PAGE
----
Shafi's Restaurant


Shafi's Restaurant
18 Gerrard Street
London, W1D 6
United Kingdom
Date began: 
01 Jan 1920

Shafi's Restaurant was established in the 1920s by two brothers, Yassim and Rahim Mohammed, who had come to study in Britain. They noticed a lack of Indian restaurants, bought a café and turned it into a restaurant. This, along with Veeraswamy's, was one of the first Indian restaurants established in Britain. The restaurant was a comforting home from home for lonely Indian students. The restaurant was taken over by Dharam Lal Bodua and managed by an Englishman who employed among others Israil Miah and Gofur Miah, who went on to run their own restaurants later.

Soon after her arrival in Britain in 1947, Attia Hosain went to Shafi's because it was a meeting point for Indians. It was patronised not only by fellow Indians but also English people, especially those who had served in the Raj.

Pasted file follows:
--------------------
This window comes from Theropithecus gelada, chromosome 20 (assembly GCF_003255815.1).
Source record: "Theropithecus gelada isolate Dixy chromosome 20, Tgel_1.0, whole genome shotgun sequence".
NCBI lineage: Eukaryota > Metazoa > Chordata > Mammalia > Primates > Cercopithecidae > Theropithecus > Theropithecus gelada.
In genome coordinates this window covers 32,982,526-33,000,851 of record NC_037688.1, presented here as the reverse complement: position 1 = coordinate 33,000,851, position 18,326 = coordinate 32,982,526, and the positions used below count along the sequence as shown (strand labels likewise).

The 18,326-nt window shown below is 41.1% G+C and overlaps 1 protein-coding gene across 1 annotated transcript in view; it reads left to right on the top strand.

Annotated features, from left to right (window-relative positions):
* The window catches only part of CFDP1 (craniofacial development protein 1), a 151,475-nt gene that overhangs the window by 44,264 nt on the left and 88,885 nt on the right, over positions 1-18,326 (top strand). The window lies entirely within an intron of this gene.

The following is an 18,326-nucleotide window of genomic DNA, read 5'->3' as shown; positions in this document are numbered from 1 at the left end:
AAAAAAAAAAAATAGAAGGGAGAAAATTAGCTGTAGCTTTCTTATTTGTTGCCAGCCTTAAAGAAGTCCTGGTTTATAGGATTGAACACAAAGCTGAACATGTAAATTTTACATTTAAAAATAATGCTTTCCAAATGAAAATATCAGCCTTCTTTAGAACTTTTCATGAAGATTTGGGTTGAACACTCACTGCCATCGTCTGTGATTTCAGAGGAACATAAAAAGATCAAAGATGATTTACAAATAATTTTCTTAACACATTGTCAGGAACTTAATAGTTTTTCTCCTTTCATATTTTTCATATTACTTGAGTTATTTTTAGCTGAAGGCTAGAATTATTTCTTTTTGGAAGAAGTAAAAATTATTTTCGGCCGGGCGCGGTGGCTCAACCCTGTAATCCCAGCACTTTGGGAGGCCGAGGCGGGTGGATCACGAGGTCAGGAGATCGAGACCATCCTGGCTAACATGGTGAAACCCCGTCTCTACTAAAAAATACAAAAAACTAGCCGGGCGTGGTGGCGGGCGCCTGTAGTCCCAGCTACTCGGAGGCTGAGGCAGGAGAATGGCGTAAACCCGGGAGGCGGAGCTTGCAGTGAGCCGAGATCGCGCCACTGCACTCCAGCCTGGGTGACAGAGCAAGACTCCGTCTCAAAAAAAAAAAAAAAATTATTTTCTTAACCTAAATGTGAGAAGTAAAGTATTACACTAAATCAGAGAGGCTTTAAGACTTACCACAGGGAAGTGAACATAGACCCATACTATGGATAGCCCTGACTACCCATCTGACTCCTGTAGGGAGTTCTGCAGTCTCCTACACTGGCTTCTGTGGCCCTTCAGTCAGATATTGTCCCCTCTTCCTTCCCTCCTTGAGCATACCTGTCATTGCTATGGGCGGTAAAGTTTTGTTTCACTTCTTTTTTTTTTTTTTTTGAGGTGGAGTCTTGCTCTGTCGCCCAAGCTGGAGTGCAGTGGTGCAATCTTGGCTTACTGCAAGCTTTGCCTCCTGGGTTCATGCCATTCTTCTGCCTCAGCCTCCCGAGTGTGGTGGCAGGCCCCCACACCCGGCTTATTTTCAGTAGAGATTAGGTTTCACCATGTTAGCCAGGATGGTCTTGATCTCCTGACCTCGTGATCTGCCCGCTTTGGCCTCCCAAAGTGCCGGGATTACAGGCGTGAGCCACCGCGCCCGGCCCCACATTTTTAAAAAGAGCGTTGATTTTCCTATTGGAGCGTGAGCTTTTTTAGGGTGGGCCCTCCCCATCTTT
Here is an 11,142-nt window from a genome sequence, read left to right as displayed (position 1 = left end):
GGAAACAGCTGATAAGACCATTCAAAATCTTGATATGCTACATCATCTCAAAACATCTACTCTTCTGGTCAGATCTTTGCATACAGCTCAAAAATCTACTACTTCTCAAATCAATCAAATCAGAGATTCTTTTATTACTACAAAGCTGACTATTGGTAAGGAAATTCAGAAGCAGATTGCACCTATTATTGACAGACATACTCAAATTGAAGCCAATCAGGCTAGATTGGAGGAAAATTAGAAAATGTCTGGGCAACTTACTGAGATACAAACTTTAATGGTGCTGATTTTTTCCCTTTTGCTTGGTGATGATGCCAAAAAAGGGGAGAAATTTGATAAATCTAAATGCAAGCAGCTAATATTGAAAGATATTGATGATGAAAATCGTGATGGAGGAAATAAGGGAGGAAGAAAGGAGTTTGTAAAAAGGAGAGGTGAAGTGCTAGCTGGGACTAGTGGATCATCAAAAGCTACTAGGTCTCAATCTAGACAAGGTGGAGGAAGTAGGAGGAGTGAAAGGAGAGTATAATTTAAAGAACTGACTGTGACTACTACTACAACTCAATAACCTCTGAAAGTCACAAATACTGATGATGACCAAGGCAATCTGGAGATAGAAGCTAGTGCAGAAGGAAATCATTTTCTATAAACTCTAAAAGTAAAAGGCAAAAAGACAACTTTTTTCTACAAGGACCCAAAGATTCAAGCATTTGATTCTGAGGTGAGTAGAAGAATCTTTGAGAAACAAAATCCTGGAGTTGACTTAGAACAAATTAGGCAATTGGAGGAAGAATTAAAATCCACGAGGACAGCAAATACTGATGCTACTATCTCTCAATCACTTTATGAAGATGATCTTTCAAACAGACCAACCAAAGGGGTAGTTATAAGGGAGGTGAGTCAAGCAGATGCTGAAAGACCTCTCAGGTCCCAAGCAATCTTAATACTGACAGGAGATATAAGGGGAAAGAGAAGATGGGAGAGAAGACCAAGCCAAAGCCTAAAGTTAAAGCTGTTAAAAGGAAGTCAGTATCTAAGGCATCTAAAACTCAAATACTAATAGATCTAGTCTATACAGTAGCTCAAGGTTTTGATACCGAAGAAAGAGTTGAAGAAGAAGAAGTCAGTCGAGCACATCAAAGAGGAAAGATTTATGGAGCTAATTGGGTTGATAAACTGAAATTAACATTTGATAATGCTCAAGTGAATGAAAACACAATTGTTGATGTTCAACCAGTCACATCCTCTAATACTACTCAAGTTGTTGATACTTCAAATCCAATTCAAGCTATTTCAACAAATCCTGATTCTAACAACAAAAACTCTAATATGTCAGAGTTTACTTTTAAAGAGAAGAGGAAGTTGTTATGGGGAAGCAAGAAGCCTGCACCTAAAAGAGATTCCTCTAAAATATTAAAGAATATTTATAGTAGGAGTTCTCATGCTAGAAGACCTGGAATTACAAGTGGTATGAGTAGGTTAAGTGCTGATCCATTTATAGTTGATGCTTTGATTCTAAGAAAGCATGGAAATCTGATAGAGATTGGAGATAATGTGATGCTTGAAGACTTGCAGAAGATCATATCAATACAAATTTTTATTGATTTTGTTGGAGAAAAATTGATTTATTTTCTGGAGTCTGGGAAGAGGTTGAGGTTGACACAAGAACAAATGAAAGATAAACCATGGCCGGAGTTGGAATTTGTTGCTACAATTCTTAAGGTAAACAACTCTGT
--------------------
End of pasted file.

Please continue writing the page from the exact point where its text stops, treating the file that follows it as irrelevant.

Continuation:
Key individuals: 
Secondary works: 

Adams, Caroline, Across Seven Seas and Thirteen Rivers: Life Stories of Pioneer Sylhetti Settlers in Britain (London: THAP, 1987)

Basu, Shrabani, Curry in the Crown (London: Indus, 1999)

Basu, Shrabani, Curry: The Story of the Nation's Favourite Dish (Stroud: Sutton, 2003)

Choudhury, Yousuf, The Roots and Tales of the Bangladeshi Settlers (Birmingham: Sylheti Social History Group, 1993)

Collingham, E. M., Curry: A Biography (London: Chatto & Windus, 2005)

Grove, Peter, and Grove, Colleen, Curry Culture (London: Collins & Brown, 2003)

Hosain, Attia, 'Of Memory and Meals', in Antonia Till (ed.),  Loaves and Wishes: Writers Writing on Food (London: Virago, 1992), pp.141-6.

Visram, Rozina, Asians in Britain: 400 Years of History (London: Pluto, 2002)


From Attia Hosain, 'Of Memories and Meals', Loaves and Wishes: Writers Writing on Food, ed. by Antonia Till (London: Virago, 1992), 141-6


A description of Shafi's by one of its patrons.


I began to go more often to a restaurant called Shafi's because it was a rendezvous for Indians - visitors, expatriates and students alike. For all who came from a country where food and companionship went naturally together, Shafi's was like being back home. The owner was host, friend and confidant to all who came, whether to eat, or just to relax and talk.